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Defeating Classroom Prejudice: Teaching Students to Find Common Ground

by Monica Fuglei Defeating Prejudice in Your Classroom

Most, if not all, teachers have experienced a moment when prejudice, discrimination, or unfiltered racism rears its head in their classroom. Students expressing prejudice can be difficult to handle as an educator. Class members might be repeating things they’ve heard before or expressing themselves in a way they don’t realize is offensive.

How to respond to prejudice in the classroom: Proven strategies

Although discrimination and prejudice in the classroom might not be deliberate, it must be addressed directly. The Anti-Defamation League’s recommendations for reducing classroom prejudice include ensuring all students are aware of your expectations, responding immediately to insensitivity when it is found, and conveying a respect for differences when they present themselves.

Other suggestions for preventing prejudice include creating a classroom or school with inclusive educational materials, posters, and textbooks, and directly addressing discrimination or prejudice with students if they encounter it in educational materials.

New research: Shared passions reduce prejudice and help students connect with each other

Interestingly, new studies show that shared experiences, passions, or even shared birthdays can decrease prejudice among students. In a recent NPR piece, journalist Nancy Shute reported on a Stanford experiment that tested whether having a shared interest could result in a decrease in prejudice between students of different races.

In the experiment, Caucasian or Asian students were paired with a Latina researcher who posed as a fellow student to complete a music video project. The researcher had been briefed on subject (such as a film or book) each student was passionate about, and brought it up in passing as a common interest.

After meeting their “partner,” the students were given an opportunity to choose between a song by a Canadian rock band or the Mexican band Camila for the video. All of the students in the study chose the song by Camila for the video, and those who worked with the Latina student (researcher) reported decreased levels of anti-Latino prejudice, despite the experiment’s relatively short duration.

The power of intrinsic social connections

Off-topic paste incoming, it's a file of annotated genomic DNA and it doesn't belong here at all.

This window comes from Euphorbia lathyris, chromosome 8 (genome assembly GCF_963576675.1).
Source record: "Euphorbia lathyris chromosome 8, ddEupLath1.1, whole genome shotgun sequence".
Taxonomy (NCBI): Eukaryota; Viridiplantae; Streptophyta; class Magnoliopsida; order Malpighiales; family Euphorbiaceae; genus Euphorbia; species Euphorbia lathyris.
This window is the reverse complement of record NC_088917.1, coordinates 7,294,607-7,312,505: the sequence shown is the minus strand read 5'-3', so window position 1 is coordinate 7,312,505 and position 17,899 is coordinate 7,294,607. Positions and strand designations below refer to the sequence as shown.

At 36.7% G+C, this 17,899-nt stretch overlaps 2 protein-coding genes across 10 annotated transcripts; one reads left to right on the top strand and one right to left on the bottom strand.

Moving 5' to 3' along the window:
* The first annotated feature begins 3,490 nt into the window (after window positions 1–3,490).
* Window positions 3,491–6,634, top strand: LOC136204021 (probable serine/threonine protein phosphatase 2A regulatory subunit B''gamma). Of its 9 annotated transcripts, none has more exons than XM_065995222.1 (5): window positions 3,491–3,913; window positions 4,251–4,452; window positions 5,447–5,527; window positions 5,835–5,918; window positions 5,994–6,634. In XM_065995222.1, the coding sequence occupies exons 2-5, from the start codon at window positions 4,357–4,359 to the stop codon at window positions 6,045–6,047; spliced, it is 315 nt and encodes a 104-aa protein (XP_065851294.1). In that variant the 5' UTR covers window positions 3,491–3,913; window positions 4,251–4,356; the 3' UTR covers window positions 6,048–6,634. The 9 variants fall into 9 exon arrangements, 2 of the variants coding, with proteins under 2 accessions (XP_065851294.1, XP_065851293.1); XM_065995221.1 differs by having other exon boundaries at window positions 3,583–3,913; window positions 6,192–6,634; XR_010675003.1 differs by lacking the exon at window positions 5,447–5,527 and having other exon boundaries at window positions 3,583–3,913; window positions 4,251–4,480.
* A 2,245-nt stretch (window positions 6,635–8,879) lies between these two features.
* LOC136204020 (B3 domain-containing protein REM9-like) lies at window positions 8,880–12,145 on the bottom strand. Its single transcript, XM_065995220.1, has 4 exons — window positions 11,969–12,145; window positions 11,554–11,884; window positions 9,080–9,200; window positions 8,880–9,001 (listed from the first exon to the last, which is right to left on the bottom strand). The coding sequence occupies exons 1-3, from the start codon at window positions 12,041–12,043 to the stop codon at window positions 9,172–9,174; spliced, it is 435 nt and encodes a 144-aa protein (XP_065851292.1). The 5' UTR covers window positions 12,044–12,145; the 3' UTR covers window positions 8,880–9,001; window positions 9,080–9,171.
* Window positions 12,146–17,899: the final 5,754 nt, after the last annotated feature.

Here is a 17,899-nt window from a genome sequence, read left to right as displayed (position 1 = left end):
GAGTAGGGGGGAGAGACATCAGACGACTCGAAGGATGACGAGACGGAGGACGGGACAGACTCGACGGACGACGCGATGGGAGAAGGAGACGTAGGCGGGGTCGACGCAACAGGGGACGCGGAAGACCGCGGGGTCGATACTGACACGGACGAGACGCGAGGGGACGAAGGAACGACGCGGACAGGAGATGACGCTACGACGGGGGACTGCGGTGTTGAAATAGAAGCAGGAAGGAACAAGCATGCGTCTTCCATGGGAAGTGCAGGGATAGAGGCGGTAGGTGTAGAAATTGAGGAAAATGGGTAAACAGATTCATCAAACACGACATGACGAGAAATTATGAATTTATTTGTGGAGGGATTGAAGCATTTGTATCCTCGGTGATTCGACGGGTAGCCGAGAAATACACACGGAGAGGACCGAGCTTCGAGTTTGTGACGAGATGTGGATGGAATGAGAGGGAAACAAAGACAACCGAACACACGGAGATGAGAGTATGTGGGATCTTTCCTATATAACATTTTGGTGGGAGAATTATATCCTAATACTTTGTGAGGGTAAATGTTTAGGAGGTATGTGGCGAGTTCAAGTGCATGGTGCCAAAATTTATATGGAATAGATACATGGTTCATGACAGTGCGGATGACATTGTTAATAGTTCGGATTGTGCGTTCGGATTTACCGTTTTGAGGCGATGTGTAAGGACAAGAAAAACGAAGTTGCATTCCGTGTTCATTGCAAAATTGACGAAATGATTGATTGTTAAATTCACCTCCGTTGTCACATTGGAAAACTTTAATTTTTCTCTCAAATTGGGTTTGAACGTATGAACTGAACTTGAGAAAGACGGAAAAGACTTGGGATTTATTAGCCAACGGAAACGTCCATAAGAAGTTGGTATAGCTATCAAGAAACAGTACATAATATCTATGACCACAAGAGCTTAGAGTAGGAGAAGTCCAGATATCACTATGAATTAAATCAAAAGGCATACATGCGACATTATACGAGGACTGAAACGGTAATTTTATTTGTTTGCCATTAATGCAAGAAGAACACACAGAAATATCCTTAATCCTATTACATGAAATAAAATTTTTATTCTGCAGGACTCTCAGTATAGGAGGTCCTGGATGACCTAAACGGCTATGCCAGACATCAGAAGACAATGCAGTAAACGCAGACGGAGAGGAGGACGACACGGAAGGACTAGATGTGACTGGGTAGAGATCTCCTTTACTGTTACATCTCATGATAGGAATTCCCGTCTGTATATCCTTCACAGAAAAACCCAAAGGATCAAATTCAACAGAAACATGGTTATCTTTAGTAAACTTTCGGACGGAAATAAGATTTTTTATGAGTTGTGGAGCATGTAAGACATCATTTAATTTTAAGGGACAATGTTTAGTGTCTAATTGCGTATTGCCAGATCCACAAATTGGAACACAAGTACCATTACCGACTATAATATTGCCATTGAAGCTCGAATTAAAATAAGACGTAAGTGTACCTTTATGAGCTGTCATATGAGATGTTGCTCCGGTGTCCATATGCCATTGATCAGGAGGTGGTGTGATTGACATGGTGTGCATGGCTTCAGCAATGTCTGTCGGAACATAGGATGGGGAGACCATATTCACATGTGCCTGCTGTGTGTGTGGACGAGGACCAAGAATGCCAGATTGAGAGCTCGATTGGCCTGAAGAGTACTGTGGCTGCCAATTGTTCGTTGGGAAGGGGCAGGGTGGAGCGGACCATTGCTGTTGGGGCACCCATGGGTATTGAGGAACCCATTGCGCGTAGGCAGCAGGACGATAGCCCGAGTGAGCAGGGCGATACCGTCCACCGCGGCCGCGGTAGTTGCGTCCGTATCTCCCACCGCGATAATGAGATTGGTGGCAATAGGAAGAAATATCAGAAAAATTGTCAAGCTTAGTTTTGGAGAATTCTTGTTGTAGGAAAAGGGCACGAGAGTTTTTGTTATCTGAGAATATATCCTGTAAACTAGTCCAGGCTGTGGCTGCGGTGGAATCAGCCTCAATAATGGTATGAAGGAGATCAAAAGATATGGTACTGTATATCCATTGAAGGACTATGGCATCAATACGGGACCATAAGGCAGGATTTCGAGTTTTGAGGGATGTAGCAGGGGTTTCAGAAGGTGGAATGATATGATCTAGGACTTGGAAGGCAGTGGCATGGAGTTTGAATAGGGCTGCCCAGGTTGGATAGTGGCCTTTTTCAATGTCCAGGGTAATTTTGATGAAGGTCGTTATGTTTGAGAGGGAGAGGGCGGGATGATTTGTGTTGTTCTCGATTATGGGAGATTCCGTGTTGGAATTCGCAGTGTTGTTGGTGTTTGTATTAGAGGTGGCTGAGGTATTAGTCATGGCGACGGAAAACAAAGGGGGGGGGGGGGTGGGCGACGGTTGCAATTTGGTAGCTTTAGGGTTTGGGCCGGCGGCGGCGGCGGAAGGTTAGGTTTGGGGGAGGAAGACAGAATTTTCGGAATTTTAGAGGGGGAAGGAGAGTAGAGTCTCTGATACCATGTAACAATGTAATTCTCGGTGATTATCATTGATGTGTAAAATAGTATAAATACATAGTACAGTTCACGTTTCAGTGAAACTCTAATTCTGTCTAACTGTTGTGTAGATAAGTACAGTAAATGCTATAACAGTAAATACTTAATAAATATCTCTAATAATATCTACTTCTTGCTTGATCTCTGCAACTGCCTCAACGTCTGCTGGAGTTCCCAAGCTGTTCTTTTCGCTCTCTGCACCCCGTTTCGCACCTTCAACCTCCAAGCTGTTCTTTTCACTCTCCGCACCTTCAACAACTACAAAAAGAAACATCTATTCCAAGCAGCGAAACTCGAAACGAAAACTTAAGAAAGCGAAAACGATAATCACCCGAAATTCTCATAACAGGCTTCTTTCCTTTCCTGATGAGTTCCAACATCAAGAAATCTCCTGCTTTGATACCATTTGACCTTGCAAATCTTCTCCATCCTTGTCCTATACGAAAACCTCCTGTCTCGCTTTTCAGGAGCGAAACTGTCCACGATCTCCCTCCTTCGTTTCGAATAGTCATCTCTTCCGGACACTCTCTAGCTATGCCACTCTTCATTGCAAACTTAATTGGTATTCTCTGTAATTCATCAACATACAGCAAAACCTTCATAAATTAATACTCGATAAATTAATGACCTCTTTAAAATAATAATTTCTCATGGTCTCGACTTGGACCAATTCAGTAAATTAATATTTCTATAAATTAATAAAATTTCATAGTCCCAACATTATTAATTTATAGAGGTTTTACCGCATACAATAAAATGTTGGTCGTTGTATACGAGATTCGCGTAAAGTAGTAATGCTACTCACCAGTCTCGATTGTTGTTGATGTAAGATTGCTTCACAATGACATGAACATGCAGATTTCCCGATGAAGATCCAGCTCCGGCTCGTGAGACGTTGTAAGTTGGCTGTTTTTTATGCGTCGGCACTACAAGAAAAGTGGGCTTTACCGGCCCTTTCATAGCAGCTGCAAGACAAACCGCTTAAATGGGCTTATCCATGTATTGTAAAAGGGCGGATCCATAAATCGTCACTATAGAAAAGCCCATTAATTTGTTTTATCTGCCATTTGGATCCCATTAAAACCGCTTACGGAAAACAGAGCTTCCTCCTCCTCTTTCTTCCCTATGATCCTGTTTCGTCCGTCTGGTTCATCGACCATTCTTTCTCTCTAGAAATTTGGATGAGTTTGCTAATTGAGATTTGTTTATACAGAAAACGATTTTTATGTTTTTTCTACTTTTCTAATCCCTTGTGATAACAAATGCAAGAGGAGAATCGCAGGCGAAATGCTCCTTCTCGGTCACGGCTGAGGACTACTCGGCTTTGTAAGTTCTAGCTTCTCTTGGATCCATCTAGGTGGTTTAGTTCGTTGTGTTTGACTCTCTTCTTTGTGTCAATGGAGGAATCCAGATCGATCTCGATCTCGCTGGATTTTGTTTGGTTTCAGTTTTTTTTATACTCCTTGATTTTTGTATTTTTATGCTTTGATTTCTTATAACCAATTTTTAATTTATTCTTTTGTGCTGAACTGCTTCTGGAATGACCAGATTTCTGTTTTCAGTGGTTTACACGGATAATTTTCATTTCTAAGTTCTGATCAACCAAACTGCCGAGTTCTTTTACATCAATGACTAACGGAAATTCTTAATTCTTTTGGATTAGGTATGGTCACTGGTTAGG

This experiment shows that social connections must be intrinsically motivated rather than required. When researchers changed the experiment slightly by requiring that students create a video for the band Camila, they did not note similar decreases in anti-Latino prejudice. Overall findings showed that the students who were allowed their choice of songs reported less prejudice and increased interest in Mexican culture over those who were not given a choice.

What does this mean for students? According to the lead researcher on the study, Tiffany Brannon, multicultural activities in the classroom can “feel forced;” students might think, “I’m doing this because I have to, rather than it’s something I’m interested in.”

This can lead to pushback, as seen in the study’s design. Allowing diversity lessons to spring forth from personal connection and experiences in a positive classroom culture is more likely than a multicultural lesson plan to enact lasting change among students.

Classroom activities designed to find common ground

One way to help students connect with each other might mean simply allowing them to find the time to discover their commonalities and cultural histories like the Stanford study did. Ice-breaker games such as bingo with entries like “share a birthday” or “have the same favorite food” can help students relate to each other in unexpected ways. 

Allowing relationships to build in the classroom can trigger further respect and understanding. Group projects that include cultural expression — similar to the music video creation in the experiment — offer opportunities for students to bring their distinct cultural histories into play after having established emotional connections with their classmates.

Given opportunities to create a positive classroom culture, decreased prejudice and discrimination may simply be one of the many side benefits of these relationships. Cooperative and collaborative learning offers a wide variety of payoffs outside of the ability to articulate unique cultural perspectives. Students also become increasingly able to express personal differences, work on their interpersonal skills, and actively engage with their learning as well as their classmates. 

 

Monica Fuglei is a graduate of the University of Nebraska in Omaha and a current adjunct faculty member of Arapahoe Community College in Colorado, where she teaches composition and creative writing.

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